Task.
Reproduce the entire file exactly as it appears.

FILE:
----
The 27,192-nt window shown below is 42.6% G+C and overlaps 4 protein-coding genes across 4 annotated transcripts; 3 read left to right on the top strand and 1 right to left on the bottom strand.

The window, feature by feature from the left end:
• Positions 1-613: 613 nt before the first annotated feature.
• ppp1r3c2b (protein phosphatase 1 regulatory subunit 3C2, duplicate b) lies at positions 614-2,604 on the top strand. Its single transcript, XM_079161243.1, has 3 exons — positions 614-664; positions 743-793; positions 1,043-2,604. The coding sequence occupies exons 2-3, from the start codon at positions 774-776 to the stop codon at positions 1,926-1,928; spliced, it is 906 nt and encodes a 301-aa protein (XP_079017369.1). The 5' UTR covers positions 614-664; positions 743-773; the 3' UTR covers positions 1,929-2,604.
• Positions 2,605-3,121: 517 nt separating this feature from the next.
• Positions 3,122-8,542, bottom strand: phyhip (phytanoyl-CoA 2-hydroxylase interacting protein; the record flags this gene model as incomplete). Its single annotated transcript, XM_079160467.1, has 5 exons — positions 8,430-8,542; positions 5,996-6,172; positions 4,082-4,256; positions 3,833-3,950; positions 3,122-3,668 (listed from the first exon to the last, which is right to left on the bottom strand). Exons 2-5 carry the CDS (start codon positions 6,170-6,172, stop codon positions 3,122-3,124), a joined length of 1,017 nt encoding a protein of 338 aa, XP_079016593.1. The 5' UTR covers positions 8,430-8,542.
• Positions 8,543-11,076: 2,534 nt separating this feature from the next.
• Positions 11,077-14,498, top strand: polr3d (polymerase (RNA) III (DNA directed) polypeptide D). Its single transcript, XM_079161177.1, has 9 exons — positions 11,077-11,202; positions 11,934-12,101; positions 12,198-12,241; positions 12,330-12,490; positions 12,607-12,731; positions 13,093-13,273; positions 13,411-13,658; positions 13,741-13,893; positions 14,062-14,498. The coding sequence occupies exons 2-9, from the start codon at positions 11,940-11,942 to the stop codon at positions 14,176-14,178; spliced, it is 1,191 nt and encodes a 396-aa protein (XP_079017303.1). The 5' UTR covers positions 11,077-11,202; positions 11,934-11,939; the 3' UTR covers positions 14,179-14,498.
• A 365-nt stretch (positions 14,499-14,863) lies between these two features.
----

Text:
The 27,192-nt window shown below is 42.6% G+C and overlaps 4 protein-coding genes across 4 annotated transcripts; 3 read left to right on the top strand and 1 right to left on the bottom strand.

The window, feature by feature from the left end:
• Positions 1-613: 613 nt before the first annotated feature.
• ppp1r3c2b (protein phosphatase 1 regulatory subunit 3C2, duplicate b) lies at positions 614-2,604 on the top strand. Its single transcript, XM_079161243.1, has 3 exons — positions 614-664; positions 743-793; positions 1,043-2,604. The coding sequence occupies exons 2-3, from the start codon at positions 774-776 to the stop codon at positions 1,926-1,928; spliced, it is 906 nt and encodes a 301-aa protein (XP_079017369.1). The 5' UTR covers positions 614-664; positions 743-773; the 3' UTR covers positions 1,929-2,604.
• Positions 2,605-3,121: 517 nt separating this feature from the next.
• Positions 3,122-8,542, bottom strand: phyhip (phytanoyl-CoA 2-hydroxylase interacting protein; the record flags this gene model as incomplete). Its single annotated transcript, XM_079160467.1, has 5 exons — positions 8,430-8,542; positions 5,996-6,172; positions 4,082-4,256; positions 3,833-3,950; positions 3,122-3,668 (listed from the first exon to the last, which is right to left on the bottom strand). Exons 2-5 carry the CDS (start codon positions 6,170-6,172, stop codon positions 3,122-3,124), a joined length of 1,017 nt encoding a protein of 338 aa, XP_079016593.1. The 5' UTR covers positions 8,430-8,542.
• Positions 8,543-11,076: 2,534 nt separating this feature from the next.
• Positions 11,077-14,498, top strand: polr3d (polymerase (RNA) III (DNA directed) polypeptide D). Its single transcript, XM_079161177.1, has 9 exons — positions 11,077-11,202; positions 11,934-12,101; positions 12,198-12,241; positions 12,330-12,490; positions 12,607-12,731; positions 13,093-13,273; positions 13,411-13,658; positions 13,741-13,893; positions 14,062-14,498. The coding sequence occupies exons 2-9, from the start codon at positions 11,940-11,942 to the stop codon at positions 14,176-14,178; spliced, it is 1,191 nt and encodes a 396-aa protein (XP_079017303.1). The 5' UTR covers positions 11,077-11,202; positions 11,934-11,939; the 3' UTR covers positions 14,179-14,498.
• A 365-nt stretch (positions 14,499-14,863) lies between these two features.